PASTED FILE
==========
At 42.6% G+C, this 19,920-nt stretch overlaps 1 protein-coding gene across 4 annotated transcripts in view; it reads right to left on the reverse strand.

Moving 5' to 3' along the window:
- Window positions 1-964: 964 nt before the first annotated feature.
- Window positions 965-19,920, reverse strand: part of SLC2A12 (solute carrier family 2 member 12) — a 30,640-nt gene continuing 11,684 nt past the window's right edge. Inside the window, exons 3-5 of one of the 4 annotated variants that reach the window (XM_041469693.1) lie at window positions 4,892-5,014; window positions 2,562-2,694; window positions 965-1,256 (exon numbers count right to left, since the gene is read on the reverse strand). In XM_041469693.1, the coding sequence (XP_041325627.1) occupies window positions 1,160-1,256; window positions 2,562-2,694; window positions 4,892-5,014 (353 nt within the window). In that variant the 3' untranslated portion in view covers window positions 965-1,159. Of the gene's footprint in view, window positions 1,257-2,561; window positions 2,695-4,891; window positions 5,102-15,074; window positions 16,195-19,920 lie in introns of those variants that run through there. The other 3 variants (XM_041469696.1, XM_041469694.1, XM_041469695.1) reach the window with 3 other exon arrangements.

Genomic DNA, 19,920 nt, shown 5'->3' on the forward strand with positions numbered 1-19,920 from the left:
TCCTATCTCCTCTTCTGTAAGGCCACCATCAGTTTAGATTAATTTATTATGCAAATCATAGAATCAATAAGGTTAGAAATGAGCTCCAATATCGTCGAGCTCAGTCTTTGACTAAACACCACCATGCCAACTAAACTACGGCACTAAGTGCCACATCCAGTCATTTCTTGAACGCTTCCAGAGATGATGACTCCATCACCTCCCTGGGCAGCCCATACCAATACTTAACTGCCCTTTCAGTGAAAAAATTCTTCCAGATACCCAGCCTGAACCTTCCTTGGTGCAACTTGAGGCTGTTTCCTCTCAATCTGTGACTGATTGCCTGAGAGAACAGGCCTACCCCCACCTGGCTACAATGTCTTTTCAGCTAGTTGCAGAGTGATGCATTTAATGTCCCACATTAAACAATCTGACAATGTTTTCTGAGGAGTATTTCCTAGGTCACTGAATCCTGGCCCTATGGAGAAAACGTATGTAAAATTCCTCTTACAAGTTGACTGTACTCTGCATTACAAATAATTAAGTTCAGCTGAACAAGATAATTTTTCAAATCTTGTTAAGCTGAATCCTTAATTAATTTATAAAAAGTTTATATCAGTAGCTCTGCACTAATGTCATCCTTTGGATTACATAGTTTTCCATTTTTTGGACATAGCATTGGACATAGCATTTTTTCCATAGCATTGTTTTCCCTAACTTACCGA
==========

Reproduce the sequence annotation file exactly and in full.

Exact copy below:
At 42.6% G+C, this 19,920-nt stretch overlaps 1 protein-coding gene across 4 annotated transcripts in view; it reads right to left on the reverse strand.

Moving 5' to 3' along the window:
- Window positions 1-964: 964 nt before the first annotated feature.
- Window positions 965-19,920, reverse strand: part of SLC2A12 (solute carrier family 2 member 12) — a 30,640-nt gene continuing 11,684 nt past the window's right edge. Inside the window, exons 3-5 of one of the 4 annotated variants that reach the window (XM_041469693.1) lie at window positions 4,892-5,014; window positions 2,562-2,694; window positions 965-1,256 (exon numbers count right to left, since the gene is read on the reverse strand). In XM_041469693.1, the coding sequence (XP_041325627.1) occupies window positions 1,160-1,256; window positions 2,562-2,694; window positions 4,892-5,014 (353 nt within the window). In that variant the 3' untranslated portion in view covers window positions 965-1,159. Of the gene's footprint in view, window positions 1,257-2,561; window positions 2,695-4,891; window positions 5,102-15,074; window positions 16,195-19,920 lie in introns of those variants that run through there. The other 3 variants (XM_041469696.1, XM_041469694.1, XM_041469695.1) reach the window with 3 other exon arrangements.

Genomic DNA, 19,920 nt, shown 5'->3' on the forward strand with positions numbered 1-19,920 from the left:
TCCTATCTCCTCTTCTGTAAGGCCACCATCAGTTTAGATTAATTTATTATGCAAATCATAGAATCAATAAGGTTAGAAATGAGCTCCAATATCGTCGAGCTCAGTCTTTGACTAAACACCACCATGCCAACTAAACTACGGCACTAAGTGCCACATCCAGTCATTTCTTGAACGCTTCCAGAGATGATGACTCCATCACCTCCCTGGGCAGCCCATACCAATACTTAACTGCCCTTTCAGTGAAAAAATTCTTCCAGATACCCAGCCTGAACCTTCCTTGGTGCAACTTGAGGCTGTTTCCTCTCAATCTGTGACTGATTGCCTGAGAGAACAGGCCTACCCCCACCTGGCTACAATGTCTTTTCAGCTAGTTGCAGAGTGATGCATTTAATGTCCCACATTAAACAATCTGACAATGTTTTCTGAGGAGTATTTCCTAGGTCACTGAATCCTGGCCCTATGGAGAAAACGTATGTAAAATTCCTCTTACAAGTTGACTGTACTCTGCATTACAAATAATTAAGTTCAGCTGAACAAGATAATTTTTCAAATCTTGTTAAGCTGAATCCTTAATTAATTTATAAAAAGTTTATATCAGTAGCTCTGCACTAATGTCATCCTTTGGATTACATAGTTTTCCATTTTTTGGACATAGCATTGGACATAGCATTTTTTCCATAGCATTGTTTTCCCTAACTTACCGA